Jamaican-born alto saxophonist, bandleader and composer Joe Harriott was destined to become a seminal figure in the evolution of British jazz in the 1960s. This two-disc collection of his earlier work in Britain is a primer in just what a gifted instrumentalist he was, covering as it does a range of his work from the mid-1950she arrived in Britain from his place of birth in May, 1951under his own name as well as those of other leaders.
The case for Harriott as an exceptionally gifted soloist is stated from the first track. Any saxophonist approaching Gershwin's "Summertime runs the perhaps inevitable risk of being compared to Sidney Bechet's reading of the song, but Harriott makes the comparison irrelevant, and steeped though he is in the innovations of Charlie Parker, it's clear that his rhythmic sense even at this slow to medium tempo is entirely his own.
More crucially still, the intrinsic cry that was always a hallmark of his later work is firmly in place here too. "April In Paris, recorded at the same session in February of 1954, reveals it in full, whilst "Last Resort, from May of the same year, reveals how Harriott could burn with the best of them. What's of note also, and even at this relatively early stage of his career, is the urgency of his musical communication.
All the music collected on the second disc of this set reveals Harriott as a musician who was evolving at an uncommonly accelerated pace. This is perhaps most evident on "She's Funny That Way, where the unassuming nature of his lines is evidence of a musician crafting his art in the service of profoundly musical ends. For Harriott virtuosity was clearly not an end in itself but rather the means through which he was best placed to express himself. To hear him in the company of singer Lita Roza on "You'll Never Know is ample evidence of this.
When it comes down to it, however, there's only so much that can be accomplished through the discussion of individual tracks. Investigation of the music found on Killer Joe! and some of those scarce Harriott albums from the 1960s including Free Form (Jazzland, 1960) and Abstract (Jazzland, 1961) provides a real insight into a sadly neglected musician of whom wide celebration is long overdue.
Track Listing: CD1: Summertime; April In Paris; Cherokee; Out Of Nowhere; Last Resort; Best Behaviour; How Deep Is The Ocean; Get Happy; Akee Blues; Jump For Me; Can't We Be Friends? Raymond-Overture Theme; Nice Work If You Can Get It; Chirracahaua; Teddi; The Song Is You; It Don't Mean A Thing; Blues In Threes. CD2: Introduction; Harlem; She's Funny That Way; Fascinating Rhythm; I'll Remember April; Easy To Love; You'll Never Know; Just Goofin'; Everything Happens To Me; Just Friends; Joe's Blues; Bang; With Every Breath I Take; A Night In Tunisia; The Big Fist; Blues Original; My Heart Belongs To Daddy.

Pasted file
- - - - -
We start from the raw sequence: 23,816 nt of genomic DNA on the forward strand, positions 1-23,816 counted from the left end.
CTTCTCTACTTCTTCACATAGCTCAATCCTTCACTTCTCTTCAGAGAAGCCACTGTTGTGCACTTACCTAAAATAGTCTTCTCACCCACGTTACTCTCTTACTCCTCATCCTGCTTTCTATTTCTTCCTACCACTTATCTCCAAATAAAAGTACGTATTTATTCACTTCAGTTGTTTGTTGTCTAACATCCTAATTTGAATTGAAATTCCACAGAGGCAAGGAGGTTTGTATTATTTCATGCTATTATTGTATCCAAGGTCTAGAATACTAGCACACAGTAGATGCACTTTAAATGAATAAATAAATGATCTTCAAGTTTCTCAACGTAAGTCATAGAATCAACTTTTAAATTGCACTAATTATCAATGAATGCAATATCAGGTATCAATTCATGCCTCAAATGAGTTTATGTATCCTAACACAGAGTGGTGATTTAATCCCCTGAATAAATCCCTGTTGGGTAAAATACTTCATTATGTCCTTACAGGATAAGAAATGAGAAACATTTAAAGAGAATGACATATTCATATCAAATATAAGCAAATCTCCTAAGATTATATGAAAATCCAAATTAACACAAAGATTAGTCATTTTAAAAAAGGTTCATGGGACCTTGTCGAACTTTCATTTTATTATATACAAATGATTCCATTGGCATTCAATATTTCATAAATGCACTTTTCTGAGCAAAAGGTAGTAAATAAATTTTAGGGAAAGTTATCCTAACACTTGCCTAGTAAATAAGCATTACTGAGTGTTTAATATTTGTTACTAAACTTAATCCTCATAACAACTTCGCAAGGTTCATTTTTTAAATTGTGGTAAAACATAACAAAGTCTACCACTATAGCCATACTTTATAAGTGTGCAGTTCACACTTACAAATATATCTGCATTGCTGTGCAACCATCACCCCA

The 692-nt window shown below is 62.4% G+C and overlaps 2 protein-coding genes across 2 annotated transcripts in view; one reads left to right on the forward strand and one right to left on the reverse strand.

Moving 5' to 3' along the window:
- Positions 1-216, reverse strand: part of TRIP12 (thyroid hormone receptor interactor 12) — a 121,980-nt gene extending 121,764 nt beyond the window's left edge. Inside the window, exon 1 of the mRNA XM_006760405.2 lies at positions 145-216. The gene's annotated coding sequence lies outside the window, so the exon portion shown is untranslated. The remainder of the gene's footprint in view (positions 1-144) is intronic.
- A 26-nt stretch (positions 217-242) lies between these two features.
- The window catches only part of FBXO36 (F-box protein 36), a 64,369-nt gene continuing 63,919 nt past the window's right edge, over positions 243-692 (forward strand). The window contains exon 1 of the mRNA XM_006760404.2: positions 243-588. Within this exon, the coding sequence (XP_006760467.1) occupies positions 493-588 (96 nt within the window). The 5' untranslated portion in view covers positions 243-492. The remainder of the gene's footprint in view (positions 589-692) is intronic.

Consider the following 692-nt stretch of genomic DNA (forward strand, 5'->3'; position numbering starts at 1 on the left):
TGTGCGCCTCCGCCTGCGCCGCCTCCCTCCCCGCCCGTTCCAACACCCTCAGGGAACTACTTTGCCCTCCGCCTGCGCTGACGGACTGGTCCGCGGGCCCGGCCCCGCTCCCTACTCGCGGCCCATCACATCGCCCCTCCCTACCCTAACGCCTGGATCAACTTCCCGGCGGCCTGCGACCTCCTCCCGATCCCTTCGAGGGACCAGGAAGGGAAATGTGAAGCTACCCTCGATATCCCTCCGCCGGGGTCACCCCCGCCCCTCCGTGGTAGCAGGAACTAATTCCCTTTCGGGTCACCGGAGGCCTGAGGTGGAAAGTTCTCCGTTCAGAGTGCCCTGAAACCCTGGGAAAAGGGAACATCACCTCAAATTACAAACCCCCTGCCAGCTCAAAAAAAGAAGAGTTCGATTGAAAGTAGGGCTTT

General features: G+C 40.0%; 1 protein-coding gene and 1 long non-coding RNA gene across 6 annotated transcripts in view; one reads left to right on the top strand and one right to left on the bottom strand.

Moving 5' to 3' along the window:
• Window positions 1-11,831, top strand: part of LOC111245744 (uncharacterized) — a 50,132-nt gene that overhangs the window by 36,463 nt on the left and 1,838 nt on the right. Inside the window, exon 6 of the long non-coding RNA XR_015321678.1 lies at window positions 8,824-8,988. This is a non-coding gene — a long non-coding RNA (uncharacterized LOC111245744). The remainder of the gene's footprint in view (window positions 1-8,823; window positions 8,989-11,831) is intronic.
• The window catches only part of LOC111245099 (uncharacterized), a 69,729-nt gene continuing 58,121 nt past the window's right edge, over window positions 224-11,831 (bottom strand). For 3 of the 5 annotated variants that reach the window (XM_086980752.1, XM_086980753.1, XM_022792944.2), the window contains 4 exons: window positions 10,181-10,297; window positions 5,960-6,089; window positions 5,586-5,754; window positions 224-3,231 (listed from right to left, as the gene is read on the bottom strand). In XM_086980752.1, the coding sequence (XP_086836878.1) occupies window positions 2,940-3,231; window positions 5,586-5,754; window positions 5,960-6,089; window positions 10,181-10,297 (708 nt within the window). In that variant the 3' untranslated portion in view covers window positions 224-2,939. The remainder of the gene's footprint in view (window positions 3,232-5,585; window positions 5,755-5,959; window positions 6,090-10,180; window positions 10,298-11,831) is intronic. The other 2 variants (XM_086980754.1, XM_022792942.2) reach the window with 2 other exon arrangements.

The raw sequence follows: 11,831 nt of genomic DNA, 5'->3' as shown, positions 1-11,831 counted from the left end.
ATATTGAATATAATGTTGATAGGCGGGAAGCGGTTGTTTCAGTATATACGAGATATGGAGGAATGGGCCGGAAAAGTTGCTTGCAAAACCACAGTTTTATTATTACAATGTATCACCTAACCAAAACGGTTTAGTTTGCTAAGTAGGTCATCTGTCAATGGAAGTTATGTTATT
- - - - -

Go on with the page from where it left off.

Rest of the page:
Personnel: Joe Harriott: alto sax; Dill Jones: piano (CD1#1-4); Jack Fallon: bass (CD1#1-4); Phil Seamen: drums (CD1#1-4, CD2#5-6, CD2#8-17); Bill LeSage: vibes, piano (CD1#5-8, CD1#10-17, CD2#1-4, CD2#7); Sammy Stokes: bass (CD1#5-8, CD1#10-17, CD2#5-6, CD2#8-11); Tony Kinsey: drums (CD1#5-8, CD1#10-17, CD2#1-4, CD2#7); Pete Pitterson: trumpet (CD1#9); Bruce Turner: alto sax (CD1#9); Oscar McKay: piano (CD1#9); Denny Wright: guitar (CD1#9); Joe Sampson: bass (CD1#9); Tony Kinsey: drums (CD1#9); Alf Hayward: maracas (CD1#9); Buddy Pipps: conga (CD1#9); Kenny Baker: trumpet (CD1#18); Keith Christie: trombone (CD1#18); Bruce Turner: alto sax (CD1#18); Jimmy Skidmore: tenor sax (CD1#18); Harry Klein: baritone sax (CD1#18); Dill Jones: piano (CD1#18); Cedric West: guitar (CD1#18); Frank Clarke: bass (CD1#18); Eric Delaney: drums (CD1#18); Eric Dawson: bass (CD2#1-4, CD2#7); Max Harris: piano (CD2#5-6, CD2#8-11); Dave McCallum: violin (CD2#5-6), Sid Kamine: violin (CD2#5-6); David Katz: violin (CD2#5-6);; Louis Rosin: viola (CD2#5-6); Fred Alexander: cello (CD2#5-6);; Maria Korchinska: harp (CD2#5-6); Laurie Johnson: musical direction (CD2#5-6); Stan Palmer: trumpet (CD2#12-15); Hank Shaw: trumpet (CD2#12-15); Dave Usden: trumpet (CD2#12-15); Jimmy Watson: trumpet (CD2#12-15); Jack Botterill: trombone (CD2#12-15); Robin Kaye: trombone (CD2#12-15); Mac Minshull: trombone (CD2#12-15); Ken Wray: trombone: trombone (CD2#12-15); Dougie Robinson: alto sax (CD2#12-15); Ronnie Scott: tenor sax (CD2#12-15); Pete King: tenor sax (CD2#12-15); Benny Green: baritone sax (CD2#12-15); Norman Stenfalt: piano (CD2#12-15); Eric Peter: bass (CD2#12-15); Johnny Weed: piano (CD2#16-17); Major Holley: bass (CD2#16-17).